word for the weak: week twenty-eight


This week’s theme in MoSt Church‘s 2012 Bible reading project – the Uncommon Truth for Common People project – is contagious living.

This week’s memory verse is a portion of Matthew 7.17: “… every good tree produces good fruit …”

this went thru my mind


Church: * Growing Up in Church: An Interview with Trevin Wax; * Chasing After Fantasies by Ted M. Gossard

* “Legalism makes repentance easy because people are willing to sacrifice, to look different, to behave differently. But list-keeping is actually an easier version of Christianity than what is found in the Bible. Law is easier than the gospel.”

* “Dietrich Bonhoeffer in his book, Life Together says that one of the greatest enemies of the church is chasing after fantasies. That is, having and holding on to some ideal as to what community should be, instead of being committed to community as it is in and through Jesus.”

Holy Spirit: The Direct Inner Operation of the Holy Spirit by Terry Rush

“I was taught what turned out to be a devastating and most costly false doctrine when I was converted.  I was told with energetic clarity in school that the Holy Spirit does not operate directly in a Christian’s life.  We were repeatedly warned that any who believed such was a liberal to be eventually cursed.  I firmly vowed to maintain such an upright position. However, such a warning proved to be wrong.”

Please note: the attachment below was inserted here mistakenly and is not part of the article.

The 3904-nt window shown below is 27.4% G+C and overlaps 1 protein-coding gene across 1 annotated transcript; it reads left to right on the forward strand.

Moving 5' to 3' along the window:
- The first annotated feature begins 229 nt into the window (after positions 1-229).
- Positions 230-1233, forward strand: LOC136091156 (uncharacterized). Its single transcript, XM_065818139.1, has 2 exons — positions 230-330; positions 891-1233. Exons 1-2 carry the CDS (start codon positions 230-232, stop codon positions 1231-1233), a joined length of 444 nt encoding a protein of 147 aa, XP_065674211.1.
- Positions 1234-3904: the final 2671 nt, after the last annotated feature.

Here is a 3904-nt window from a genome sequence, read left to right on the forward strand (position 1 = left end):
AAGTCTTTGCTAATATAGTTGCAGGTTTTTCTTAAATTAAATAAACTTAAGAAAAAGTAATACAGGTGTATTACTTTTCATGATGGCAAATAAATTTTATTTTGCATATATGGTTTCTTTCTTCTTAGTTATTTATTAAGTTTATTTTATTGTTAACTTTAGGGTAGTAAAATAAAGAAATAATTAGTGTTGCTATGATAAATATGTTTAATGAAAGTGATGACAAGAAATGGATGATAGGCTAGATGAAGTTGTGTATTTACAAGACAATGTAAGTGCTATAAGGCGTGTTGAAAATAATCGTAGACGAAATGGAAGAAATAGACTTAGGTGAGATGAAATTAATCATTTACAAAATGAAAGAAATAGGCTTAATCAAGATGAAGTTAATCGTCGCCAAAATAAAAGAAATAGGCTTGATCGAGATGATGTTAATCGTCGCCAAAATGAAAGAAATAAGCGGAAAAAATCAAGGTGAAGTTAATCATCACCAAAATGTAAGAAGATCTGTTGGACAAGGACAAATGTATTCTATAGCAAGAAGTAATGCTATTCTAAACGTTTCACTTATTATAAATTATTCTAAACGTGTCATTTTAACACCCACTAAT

Interviews: A Year of Interviews … by Rachel Held Evans

“… I’ve learned so much from these exchanges as many of my assumptions, stereotypes,  and misconceptions have been challenged by actually talking with all these smart and gracious people.”

Just for fun: How All 50 States Got Their Names by Matt Soniak

“Texas comes from teysha (sometimes spelled tejas, tayshas, texias, thecas, techan, teysas, or techas), a word widely used by the natives of the eastern Texas region before the arrival of the Spanish. The tribes had various spellings and interpretations of the word, but the usual meaning was ‘friends’ or ‘allies.’ Some tribes, like the Hasinais and the Caddo, used it as a greeting, ‘hello, friend.’ This is the usage that Spanish explorers picked up and used to greet friendly tribes throughout Texas and Oklahoma. The explorers also applied the word as a name for the Caddo people and the area around their East Texas settlement.”

United States: What Still Surprises Miroslav Volf about America